Left Ventricular Noncompaction Cardiomyopathy

Thursday, April 28, 2011

Left ventricular noncompaction cardiomyopathy is a heart condition in which the muscular wall of the left ventricle appears to be spongy and non-compacted, consisting of a meshwork of numerous muscle bands called trabeculations. Left ventricular non-compaction of is a rare disorder characterized by an altered structure of the myocardial wall as a result of intrauterine arrest of compaction of the myocardial fibres in the absence of any coexisting congenital lesion. There is continuity between the left ventricular cavity and the intratrabecular recesses without evidence of communication to the epicardial coronary artery system. Non-compaction cardiomyopathy was described initially in paediatric patients but recent studies have characterized it in adults.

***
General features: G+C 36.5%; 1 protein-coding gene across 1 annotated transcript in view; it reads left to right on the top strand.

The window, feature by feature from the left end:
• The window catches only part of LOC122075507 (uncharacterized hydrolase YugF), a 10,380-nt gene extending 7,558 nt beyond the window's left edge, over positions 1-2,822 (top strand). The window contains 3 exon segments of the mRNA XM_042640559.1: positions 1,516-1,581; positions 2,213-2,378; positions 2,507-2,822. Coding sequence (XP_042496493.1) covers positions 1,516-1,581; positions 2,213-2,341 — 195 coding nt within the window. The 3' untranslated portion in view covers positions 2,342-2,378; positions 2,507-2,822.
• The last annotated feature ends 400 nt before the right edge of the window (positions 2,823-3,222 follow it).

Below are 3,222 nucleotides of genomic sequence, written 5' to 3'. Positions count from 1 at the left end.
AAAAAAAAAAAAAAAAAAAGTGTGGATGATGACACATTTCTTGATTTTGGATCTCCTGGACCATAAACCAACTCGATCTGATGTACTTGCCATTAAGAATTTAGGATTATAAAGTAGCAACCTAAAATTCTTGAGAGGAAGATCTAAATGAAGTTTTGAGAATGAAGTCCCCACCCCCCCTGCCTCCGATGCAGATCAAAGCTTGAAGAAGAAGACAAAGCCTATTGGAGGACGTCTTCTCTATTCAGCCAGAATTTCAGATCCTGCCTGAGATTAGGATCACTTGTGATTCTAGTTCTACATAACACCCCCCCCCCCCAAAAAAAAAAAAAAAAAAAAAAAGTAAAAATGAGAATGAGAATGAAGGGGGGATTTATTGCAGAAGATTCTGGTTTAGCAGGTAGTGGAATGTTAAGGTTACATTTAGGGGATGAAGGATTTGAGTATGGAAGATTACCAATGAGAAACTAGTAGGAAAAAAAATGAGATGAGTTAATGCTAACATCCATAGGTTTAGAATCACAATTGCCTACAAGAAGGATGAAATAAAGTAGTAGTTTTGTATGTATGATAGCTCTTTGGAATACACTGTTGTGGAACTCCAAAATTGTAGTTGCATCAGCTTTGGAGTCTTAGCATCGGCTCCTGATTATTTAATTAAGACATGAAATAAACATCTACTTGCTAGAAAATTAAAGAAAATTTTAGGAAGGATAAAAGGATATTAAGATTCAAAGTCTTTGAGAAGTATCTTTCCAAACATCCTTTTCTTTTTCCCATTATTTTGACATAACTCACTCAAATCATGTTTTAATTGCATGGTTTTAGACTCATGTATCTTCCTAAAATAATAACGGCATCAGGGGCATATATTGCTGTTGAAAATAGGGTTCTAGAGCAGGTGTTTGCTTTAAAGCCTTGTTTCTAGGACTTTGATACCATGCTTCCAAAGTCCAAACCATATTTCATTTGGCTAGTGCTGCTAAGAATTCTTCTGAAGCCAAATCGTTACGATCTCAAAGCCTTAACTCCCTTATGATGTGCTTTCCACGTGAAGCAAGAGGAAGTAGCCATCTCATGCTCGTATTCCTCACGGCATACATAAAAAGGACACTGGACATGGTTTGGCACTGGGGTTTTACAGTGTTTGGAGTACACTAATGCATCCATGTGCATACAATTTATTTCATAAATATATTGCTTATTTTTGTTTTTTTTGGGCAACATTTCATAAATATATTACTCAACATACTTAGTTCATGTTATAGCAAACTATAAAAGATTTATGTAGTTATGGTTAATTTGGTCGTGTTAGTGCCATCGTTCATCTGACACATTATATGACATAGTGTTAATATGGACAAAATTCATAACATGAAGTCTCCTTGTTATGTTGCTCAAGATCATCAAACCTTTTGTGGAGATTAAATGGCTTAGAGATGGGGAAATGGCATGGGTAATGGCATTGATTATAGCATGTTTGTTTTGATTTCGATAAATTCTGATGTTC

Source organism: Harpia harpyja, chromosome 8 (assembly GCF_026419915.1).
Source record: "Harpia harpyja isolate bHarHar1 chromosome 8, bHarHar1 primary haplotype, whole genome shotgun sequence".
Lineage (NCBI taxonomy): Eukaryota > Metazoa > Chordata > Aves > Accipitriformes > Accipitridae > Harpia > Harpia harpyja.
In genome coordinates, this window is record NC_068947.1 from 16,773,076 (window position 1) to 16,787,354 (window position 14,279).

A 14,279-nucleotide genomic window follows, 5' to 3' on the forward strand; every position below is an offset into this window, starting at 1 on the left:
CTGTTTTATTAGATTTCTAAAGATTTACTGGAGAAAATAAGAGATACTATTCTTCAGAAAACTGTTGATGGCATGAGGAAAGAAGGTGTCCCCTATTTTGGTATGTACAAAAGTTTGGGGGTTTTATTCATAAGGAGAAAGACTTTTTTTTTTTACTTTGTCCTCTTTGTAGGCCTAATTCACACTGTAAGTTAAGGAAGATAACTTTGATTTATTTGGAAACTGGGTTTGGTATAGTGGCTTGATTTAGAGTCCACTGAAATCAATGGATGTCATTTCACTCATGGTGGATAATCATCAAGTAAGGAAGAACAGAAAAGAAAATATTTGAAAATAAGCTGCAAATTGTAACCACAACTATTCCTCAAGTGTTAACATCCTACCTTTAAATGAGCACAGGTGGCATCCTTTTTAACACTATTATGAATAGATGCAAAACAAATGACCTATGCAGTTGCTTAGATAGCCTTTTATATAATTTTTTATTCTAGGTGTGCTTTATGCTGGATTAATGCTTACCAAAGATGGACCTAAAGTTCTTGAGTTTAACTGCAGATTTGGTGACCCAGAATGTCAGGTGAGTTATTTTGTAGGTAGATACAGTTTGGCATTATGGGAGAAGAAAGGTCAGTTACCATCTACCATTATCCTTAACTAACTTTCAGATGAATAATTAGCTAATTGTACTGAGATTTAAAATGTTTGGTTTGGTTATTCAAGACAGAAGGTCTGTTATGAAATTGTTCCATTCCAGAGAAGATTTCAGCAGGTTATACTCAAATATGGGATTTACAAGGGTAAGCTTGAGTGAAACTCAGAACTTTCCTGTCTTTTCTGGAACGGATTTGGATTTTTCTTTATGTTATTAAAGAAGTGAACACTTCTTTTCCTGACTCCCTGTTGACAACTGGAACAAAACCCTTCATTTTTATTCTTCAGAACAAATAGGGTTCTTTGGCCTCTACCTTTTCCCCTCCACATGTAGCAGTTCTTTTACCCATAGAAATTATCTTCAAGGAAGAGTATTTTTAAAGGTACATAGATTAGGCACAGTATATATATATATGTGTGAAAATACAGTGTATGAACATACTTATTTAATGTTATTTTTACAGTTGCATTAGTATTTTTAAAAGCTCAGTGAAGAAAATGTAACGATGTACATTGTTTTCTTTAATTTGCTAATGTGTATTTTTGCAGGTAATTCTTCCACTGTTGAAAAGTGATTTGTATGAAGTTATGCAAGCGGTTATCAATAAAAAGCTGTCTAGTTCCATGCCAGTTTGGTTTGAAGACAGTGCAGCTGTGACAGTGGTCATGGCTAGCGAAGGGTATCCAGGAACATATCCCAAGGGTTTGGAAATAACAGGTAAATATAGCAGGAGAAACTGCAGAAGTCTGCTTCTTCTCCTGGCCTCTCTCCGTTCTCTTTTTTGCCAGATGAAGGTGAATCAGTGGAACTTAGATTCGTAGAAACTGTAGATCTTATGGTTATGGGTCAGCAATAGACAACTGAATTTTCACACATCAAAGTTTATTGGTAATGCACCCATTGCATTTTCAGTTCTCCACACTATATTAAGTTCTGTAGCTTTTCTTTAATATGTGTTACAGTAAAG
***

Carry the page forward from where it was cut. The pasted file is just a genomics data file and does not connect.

The symptoms caused by this condition are not specific and are mainly determined by how much the heart function is affected. Individuals who have the described structural features but normal performance of the heart may be entirely free of symptoms. And recent studies and reports have demonstrated a more mild outcome and clinical course of this condition than shown in the initial observations. The whole spectrum of the outcome of this condition, therefore, is still not fully defined. Presuming that a halt in cardiac development is the cause of this condition, these features should be present in the heart from birth. It is not entirely clear how, when and to what degree the heart function is becoming affected. As soon as the pumping performance of the heart is reduced, symptoms typically related to heart insufficiency may appear.